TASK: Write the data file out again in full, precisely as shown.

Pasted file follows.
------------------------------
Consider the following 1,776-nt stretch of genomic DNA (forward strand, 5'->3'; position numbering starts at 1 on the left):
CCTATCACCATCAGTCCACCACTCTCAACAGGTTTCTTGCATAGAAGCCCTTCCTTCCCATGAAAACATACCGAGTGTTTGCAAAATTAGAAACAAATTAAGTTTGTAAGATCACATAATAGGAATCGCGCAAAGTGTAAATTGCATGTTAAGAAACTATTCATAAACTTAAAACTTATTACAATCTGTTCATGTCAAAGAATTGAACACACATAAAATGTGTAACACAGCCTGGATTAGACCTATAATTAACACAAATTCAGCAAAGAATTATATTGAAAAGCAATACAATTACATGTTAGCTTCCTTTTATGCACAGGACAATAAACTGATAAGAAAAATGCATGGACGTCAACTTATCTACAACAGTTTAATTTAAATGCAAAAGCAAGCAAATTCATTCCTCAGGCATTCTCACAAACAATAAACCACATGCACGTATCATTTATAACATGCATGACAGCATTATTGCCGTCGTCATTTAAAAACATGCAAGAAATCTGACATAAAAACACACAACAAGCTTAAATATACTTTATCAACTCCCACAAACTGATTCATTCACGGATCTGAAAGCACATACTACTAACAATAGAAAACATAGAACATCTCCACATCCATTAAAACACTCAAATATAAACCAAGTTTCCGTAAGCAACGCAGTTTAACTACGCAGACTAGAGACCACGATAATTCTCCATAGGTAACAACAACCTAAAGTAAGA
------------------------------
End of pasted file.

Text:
Consider the following 1,776-nt stretch of genomic DNA (forward strand, 5'->3'; position numbering starts at 1 on the left):
CCTATCACCATCAGTCCACCACTCTCAACAGGTTTCTTGCATAGAAGCCCTTCCTTCCCATGAAAACATACCGAGTGTTTGCAAAATTAGAAACAAATTAAGTTTGTAAGATCACATAATAGGAATCGCGCAAAGTGTAAATTGCATGTTAAGAAACTATTCATAAACTTAAAACTTATTACAATCTGTTCATGTCAAAGAATTGAACACACATAAAATGTGTAACACAGCCTGGATTAGACCTATAATTAACACAAATTCAGCAAAGAATTATATTGAAAAGCAATACAATTACATGTTAGCTTCCTTTTATGCACAGGACAATAAACTGATAAGAAAAATGCATGGACGTCAACTTATCTACAACAGTTTAATTTAAATGCAAAAGCAAGCAAATTCATTCCTCAGGCATTCTCACAAACAATAAACCACATGCACGTATCATTTATAACATGCATGACAGCATTATTGCCGTCGTCATTTAAAAACATGCAAGAAATCTGACATAAAAACACACAACAAGCTTAAATATACTTTATCAACTCCCACAAACTGATTCATTCACGGATCTGAAAGCACATACTACTAACAATAGAAAACATAGAACATCTCCACATCCATTAAAACACTCAAATATAAACCAAGTTTCCGTAAGCAACGCAGTTTAACTACGCAGACTAGAGACCACGATAATTCTCCATAGGTAACAACAACCTAAAGTAAGA